But the use of Twitter for diplomatic messaging can be unwise. Trump’s tweets heaping insults on North Korea’s leader Kim Jong Un in early 2018 could have degenerated into a dangerous game of nuclear chicken. Twitter use is usually problematic in foreign affairs, particularly if one accepts the notion that fast diplomacy tends to be bad diplomacy. A measured response is almost always preferable to an off-the-cuff comment.

Foreign ministries have proved themselves, over the years, to be able to adapt to technological advances that affect their work, especially those that have raised the curtain that once kept the public from observing diplomatic wizardry. We have come a long way from the era about which British diplomat Harold Nicolson observed, “In the days of the old diplomacy it would have been regarded as an act of unthinkable vulgarity to appeal to the common people upon any issue of international policy.” Nicolson lamented the invention of the radio, which he labeled “a formidable instrument of popular excitation.” Twitter now is a similarly formidable instrument.

Today, people around the world can see the events that challenge diplomats– wars, famine, refugees, water shortages, and more – and use the new array of media tools to comment about the successes and failures of those diplomats. Although the “tweetstorm” is a new professional hazard for policymakers, many members of the public find Twitter a useful forum to articulate their views and debate other Twitter users. The nature of Twitter, however, means that such conversations are truncated, relying on catch-phrases rather than carefully developed ideas.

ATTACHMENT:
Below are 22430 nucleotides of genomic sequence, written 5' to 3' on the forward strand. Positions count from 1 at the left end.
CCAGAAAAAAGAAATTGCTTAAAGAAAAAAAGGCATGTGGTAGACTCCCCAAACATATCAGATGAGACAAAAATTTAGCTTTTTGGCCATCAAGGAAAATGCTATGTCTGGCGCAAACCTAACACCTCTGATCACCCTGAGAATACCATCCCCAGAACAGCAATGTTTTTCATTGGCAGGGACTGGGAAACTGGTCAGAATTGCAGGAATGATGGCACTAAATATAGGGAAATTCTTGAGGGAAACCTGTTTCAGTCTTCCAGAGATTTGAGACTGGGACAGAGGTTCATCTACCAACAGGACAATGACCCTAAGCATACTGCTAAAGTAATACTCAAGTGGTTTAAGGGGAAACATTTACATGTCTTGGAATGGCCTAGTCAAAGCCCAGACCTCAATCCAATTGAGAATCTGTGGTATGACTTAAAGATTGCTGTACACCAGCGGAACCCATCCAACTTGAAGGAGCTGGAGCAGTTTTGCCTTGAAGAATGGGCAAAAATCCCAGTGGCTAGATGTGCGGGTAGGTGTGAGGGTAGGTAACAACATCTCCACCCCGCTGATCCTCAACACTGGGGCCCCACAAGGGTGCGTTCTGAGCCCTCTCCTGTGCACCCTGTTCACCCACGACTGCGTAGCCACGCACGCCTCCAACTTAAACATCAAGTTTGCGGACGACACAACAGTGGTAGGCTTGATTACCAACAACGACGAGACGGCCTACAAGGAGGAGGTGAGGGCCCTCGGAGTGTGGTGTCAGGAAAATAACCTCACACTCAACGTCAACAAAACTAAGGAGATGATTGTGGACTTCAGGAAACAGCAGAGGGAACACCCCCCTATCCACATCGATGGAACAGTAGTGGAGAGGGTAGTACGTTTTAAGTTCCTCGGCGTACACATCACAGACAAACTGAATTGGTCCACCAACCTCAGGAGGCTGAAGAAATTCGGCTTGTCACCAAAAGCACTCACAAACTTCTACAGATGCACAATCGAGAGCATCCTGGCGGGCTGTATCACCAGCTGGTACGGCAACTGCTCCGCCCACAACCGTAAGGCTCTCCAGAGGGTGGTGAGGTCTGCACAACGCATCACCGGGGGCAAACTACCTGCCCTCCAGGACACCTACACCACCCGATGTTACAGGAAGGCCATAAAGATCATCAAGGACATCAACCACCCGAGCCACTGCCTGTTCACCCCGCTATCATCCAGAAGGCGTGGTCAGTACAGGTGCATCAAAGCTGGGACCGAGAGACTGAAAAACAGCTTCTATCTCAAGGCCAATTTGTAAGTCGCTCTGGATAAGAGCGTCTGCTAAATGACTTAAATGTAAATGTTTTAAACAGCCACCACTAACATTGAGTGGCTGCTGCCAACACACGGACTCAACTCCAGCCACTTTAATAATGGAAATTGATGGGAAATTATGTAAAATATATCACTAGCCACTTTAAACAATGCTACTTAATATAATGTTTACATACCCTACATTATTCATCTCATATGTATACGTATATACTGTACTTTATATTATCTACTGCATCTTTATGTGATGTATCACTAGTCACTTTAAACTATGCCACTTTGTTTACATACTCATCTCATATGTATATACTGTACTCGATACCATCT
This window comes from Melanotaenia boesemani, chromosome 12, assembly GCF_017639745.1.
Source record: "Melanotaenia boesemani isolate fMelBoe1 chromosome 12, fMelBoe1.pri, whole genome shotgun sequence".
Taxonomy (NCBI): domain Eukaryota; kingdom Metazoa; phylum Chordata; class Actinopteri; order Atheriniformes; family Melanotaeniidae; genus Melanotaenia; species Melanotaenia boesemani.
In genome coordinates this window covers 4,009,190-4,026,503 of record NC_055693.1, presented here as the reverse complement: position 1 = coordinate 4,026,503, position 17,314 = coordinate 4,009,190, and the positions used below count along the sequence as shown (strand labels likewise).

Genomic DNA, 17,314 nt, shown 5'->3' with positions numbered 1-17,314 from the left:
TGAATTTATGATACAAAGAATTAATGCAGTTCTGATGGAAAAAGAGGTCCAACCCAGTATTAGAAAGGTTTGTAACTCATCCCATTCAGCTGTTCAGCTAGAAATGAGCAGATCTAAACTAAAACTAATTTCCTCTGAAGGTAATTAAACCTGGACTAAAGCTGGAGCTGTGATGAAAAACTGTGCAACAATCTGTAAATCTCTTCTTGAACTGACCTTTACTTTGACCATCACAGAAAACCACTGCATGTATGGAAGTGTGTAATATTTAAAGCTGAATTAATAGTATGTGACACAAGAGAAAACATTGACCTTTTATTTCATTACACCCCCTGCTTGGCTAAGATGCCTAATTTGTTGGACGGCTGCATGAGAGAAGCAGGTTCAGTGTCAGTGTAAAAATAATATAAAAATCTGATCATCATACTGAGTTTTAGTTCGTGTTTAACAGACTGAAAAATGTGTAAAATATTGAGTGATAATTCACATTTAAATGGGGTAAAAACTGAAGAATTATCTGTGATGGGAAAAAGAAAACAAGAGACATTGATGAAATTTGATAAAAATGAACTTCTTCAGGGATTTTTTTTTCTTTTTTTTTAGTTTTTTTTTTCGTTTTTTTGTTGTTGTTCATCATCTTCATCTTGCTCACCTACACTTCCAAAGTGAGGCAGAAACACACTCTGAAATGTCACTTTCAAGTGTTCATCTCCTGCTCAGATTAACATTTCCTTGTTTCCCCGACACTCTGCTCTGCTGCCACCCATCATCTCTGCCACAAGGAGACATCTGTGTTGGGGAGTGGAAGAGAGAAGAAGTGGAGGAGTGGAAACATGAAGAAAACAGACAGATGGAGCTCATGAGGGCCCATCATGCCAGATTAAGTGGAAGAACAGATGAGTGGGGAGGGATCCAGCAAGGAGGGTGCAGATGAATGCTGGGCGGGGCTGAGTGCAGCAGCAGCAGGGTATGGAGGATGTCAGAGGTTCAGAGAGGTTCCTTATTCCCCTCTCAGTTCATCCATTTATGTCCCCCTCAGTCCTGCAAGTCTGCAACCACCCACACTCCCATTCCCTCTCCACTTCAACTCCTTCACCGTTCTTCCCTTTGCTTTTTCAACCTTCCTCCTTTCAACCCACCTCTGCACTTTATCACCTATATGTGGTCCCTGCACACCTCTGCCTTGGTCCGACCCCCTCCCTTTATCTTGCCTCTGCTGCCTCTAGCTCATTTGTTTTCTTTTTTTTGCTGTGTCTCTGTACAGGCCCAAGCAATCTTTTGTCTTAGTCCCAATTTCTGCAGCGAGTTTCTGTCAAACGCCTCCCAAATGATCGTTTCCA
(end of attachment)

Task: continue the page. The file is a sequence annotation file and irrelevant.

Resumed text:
Twitter article 2This is not to suggest that Twitter be eliminated as a means of communicating about a country’s diplomatic interests. In 2009, Mexico’s ambassador to the United States, Arturo Sarukhan, became the first foreign diplomat in Washington, DC to use a personal Twitter account. His short dispatches, in Spanish and English, presented Mexican foreign policy viewpoints to anyone who cared to follow him. More recently, Sarukhan’s Twitter use has been emulated by diplomatic missions around the world as a way to quickly disseminate information to large audiences.